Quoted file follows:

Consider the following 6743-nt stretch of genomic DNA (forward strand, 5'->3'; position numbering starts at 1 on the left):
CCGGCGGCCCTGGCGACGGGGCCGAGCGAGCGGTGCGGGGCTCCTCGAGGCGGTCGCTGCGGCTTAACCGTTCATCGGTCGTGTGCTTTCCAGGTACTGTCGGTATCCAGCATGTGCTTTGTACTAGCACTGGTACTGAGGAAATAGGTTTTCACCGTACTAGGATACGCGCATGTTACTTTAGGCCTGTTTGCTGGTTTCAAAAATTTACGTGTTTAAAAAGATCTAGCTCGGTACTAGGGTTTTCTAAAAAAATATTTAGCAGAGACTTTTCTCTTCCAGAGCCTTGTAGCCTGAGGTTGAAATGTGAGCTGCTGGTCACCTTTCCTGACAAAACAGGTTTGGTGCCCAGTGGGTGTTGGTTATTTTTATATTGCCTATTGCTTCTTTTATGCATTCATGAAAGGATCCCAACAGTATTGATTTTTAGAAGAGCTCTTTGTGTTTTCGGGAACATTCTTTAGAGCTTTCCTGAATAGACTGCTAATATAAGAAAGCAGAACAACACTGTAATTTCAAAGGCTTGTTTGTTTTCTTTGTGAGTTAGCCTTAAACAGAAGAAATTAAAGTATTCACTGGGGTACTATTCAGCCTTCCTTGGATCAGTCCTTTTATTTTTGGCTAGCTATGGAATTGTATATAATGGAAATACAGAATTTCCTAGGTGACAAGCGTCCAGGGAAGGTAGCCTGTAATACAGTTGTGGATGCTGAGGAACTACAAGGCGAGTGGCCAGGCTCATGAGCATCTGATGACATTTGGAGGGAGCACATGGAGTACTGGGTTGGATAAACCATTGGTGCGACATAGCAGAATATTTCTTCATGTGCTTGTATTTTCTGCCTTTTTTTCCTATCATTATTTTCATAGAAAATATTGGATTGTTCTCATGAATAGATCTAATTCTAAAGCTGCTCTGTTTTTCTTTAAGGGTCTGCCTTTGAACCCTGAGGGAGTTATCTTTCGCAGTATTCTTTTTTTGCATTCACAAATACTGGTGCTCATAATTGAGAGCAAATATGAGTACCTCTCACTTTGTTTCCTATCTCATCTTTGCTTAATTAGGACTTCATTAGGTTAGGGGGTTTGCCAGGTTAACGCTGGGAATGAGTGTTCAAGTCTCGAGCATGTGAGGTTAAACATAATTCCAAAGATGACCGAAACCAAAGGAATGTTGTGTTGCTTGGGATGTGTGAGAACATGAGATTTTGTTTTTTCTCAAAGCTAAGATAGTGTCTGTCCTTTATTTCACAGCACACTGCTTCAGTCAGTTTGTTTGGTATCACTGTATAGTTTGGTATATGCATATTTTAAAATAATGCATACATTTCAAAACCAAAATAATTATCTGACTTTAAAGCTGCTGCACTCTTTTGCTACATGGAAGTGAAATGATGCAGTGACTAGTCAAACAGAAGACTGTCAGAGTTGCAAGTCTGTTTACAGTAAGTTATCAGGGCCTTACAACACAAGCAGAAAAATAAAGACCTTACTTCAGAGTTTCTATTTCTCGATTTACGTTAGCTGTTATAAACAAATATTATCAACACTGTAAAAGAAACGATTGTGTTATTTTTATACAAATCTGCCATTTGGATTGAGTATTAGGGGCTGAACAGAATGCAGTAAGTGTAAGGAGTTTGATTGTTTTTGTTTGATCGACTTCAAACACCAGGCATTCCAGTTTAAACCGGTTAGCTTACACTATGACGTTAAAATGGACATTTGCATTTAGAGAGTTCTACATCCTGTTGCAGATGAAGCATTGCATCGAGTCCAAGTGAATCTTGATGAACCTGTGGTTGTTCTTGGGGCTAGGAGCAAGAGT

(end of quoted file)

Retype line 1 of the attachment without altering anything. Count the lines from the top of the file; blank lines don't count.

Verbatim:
Consider the following 6743-nt stretch of genomic DNA (forward strand, 5'->3'; position numbering starts at 1 on the left):